I wait all year for the fabulous blue of Ceanothus thyrsiflorus 'Victoria' and in June I am rewarded. The bees are pretty happy too, since along with Ceanothus, June is a very flowery month here.

By July the garden is really filling in: all the perennials are leafing and many are flowering. Phygelius x rectus 'Passionate' bloomed with these beautiful orange trumpets from June through November. Its bonus dark reddish-green foliage is backed by the Trachycarpus fortuneii and other summer greens.

In August big leaves take center stage, as Ensete v. maurelii, shown here, stars with cannas, acanthus, and newcomers to my garden Tetrapanax and Melianthus major. Tropicalissmo!

September saw the last of the exterior work at Longview Ranch, culminating in a new paint job. A few potted plants made it back onto the deck and patio in celebration this month.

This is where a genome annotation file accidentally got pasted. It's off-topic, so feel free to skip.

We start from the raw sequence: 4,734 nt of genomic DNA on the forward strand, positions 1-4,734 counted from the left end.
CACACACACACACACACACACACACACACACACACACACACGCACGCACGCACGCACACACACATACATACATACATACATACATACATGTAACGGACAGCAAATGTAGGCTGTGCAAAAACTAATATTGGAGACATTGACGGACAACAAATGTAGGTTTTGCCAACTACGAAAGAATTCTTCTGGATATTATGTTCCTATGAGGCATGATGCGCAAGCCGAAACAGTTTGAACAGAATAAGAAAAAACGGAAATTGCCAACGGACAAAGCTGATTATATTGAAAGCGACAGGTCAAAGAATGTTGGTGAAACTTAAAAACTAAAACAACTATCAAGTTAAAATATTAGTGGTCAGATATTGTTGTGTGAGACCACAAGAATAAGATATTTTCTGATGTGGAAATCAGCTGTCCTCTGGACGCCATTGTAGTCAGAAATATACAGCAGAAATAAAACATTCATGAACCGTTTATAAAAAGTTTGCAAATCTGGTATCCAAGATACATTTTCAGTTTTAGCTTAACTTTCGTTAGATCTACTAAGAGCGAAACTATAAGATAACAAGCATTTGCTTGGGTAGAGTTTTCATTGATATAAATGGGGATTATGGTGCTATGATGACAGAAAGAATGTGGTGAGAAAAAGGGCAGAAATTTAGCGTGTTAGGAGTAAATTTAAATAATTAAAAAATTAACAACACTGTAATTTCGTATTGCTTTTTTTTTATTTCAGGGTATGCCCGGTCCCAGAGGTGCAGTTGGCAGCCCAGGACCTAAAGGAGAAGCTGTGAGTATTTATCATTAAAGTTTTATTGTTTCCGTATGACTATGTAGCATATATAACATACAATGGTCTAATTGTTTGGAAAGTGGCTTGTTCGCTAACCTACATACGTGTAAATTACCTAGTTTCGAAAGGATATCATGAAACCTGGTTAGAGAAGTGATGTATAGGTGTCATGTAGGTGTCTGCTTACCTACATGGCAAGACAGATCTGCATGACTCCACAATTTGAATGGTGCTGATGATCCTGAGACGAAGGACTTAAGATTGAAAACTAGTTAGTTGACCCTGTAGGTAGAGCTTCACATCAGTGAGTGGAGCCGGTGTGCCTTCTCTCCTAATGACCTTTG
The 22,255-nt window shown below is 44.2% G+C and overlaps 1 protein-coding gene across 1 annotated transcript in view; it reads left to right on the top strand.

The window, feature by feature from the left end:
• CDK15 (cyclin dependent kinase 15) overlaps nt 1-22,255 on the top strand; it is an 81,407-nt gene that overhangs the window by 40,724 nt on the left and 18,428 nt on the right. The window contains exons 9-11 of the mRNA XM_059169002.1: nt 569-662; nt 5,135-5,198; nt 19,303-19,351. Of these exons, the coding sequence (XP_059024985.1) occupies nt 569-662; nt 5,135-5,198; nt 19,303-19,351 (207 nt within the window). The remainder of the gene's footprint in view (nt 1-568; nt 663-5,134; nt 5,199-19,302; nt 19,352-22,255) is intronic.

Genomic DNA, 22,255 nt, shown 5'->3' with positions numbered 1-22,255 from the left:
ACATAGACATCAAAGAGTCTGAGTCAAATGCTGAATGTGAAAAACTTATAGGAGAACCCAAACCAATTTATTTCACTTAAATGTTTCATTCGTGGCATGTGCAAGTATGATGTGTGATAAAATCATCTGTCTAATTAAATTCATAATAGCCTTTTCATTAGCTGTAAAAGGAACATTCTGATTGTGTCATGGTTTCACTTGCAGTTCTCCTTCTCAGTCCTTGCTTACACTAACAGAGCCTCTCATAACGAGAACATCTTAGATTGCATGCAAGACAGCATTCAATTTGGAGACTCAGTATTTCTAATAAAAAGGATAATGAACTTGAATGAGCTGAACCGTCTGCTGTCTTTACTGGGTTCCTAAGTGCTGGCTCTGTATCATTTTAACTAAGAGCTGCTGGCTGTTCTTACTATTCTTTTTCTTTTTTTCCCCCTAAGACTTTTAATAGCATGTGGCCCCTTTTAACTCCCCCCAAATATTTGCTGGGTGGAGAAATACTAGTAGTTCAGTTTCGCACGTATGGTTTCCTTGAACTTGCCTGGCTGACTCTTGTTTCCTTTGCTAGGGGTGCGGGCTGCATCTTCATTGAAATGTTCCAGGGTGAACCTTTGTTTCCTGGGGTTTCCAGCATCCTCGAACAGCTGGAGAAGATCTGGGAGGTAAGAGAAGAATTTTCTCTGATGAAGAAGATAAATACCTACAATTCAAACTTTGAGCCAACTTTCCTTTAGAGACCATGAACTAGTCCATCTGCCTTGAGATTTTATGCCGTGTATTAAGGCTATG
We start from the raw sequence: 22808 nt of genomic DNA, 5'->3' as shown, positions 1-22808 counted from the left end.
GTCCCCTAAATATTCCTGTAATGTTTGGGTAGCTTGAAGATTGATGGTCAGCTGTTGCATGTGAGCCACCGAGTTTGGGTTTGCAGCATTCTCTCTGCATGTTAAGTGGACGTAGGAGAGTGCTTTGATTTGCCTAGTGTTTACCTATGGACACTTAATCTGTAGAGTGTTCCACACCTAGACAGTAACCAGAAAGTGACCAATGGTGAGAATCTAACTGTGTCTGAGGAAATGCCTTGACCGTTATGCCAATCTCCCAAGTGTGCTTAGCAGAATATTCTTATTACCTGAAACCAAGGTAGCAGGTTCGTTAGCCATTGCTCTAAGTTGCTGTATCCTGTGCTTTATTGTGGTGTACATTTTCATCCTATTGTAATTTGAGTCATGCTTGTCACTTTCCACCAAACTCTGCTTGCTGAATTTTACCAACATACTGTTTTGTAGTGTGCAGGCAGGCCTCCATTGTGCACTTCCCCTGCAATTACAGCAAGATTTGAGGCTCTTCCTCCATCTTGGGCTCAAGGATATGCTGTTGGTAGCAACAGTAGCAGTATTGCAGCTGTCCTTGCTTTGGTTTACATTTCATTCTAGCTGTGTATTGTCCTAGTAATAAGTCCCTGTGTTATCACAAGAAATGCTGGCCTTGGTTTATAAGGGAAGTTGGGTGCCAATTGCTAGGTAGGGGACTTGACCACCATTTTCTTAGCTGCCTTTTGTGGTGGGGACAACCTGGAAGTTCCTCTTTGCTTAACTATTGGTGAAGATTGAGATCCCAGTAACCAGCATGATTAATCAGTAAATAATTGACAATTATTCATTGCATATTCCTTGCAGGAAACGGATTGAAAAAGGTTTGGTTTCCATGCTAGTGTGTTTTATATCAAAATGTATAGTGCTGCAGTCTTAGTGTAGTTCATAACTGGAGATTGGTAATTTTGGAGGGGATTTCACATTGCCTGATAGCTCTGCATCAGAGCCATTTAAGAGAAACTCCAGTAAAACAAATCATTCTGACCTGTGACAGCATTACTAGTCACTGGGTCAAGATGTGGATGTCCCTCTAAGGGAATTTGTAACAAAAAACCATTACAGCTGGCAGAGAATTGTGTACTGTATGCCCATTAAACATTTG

I played with blues and greens in a post about several new agaves and other mostly subtle October color combinations in the garden. Here are A. gypsofila and A. titanota, just in from our California trip.

My November Foliage Follow-up was anything but subtle. It was the most intensely colorful fall we've had since our time in this house. Witness this Acer japonica all decked out.

December was a grayer, colder month, when the only blossoms in my garden were quiet or odd, like these great sputnik blooms on my Fatsia japonica. The lack of flowers and foliage allows the garden structure to shine, so December is traditionally a great time to assess problems and devise solutions to be implemented in the coming year.

But I'm not much of a traditionalist, so won't I take off my tie-dyed T-shirt quite yet. I'll probably do a little cursory planning, then plunge in with reckless abandon with the first garden show of the season in February, buying all kinds of cool new plants I have no idea where to put in my garden.